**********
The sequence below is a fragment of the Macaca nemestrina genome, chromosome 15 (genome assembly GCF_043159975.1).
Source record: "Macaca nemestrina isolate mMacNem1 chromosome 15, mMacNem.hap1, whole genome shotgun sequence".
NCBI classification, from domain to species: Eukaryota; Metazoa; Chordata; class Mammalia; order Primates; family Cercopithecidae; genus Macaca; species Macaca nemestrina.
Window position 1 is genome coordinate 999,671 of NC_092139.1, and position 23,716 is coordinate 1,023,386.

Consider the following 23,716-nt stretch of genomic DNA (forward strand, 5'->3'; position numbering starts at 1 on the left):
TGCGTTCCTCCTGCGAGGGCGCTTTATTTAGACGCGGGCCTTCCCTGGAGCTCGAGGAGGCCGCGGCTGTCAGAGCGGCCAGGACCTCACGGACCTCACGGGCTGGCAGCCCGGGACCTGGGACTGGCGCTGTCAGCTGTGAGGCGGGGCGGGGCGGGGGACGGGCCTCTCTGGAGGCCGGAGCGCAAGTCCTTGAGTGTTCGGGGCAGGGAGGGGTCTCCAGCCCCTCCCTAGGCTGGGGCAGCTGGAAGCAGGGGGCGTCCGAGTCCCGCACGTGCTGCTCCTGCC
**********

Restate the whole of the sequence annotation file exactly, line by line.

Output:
The sequence below is a fragment of the Macaca nemestrina genome, chromosome 15 (genome assembly GCF_043159975.1).
Source record: "Macaca nemestrina isolate mMacNem1 chromosome 15, mMacNem.hap1, whole genome shotgun sequence".
NCBI classification, from domain to species: Eukaryota; Metazoa; Chordata; class Mammalia; order Primates; family Cercopithecidae; genus Macaca; species Macaca nemestrina.
Window position 1 is genome coordinate 999,671 of NC_092139.1, and position 23,716 is coordinate 1,023,386.

Consider the following 23,716-nt stretch of genomic DNA (forward strand, 5'->3'; position numbering starts at 1 on the left):
TGCGTTCCTCCTGCGAGGGCGCTTTATTTAGACGCGGGCCTTCCCTGGAGCTCGAGGAGGCCGCGGCTGTCAGAGCGGCCAGGACCTCACGGACCTCACGGGCTGGCAGCCCGGGACCTGGGACTGGCGCTGTCAGCTGTGAGGCGGGGCGGGGCGGGGGACGGGCCTCTCTGGAGGCCGGAGCGCAAGTCCTTGAGTGTTCGGGGCAGGGAGGGGTCTCCAGCCCCTCCCTAGGCTGGGGCAGCTGGAAGCAGGGGGCGTCCGAGTCCCGCACGTGCTGCTCCTGCC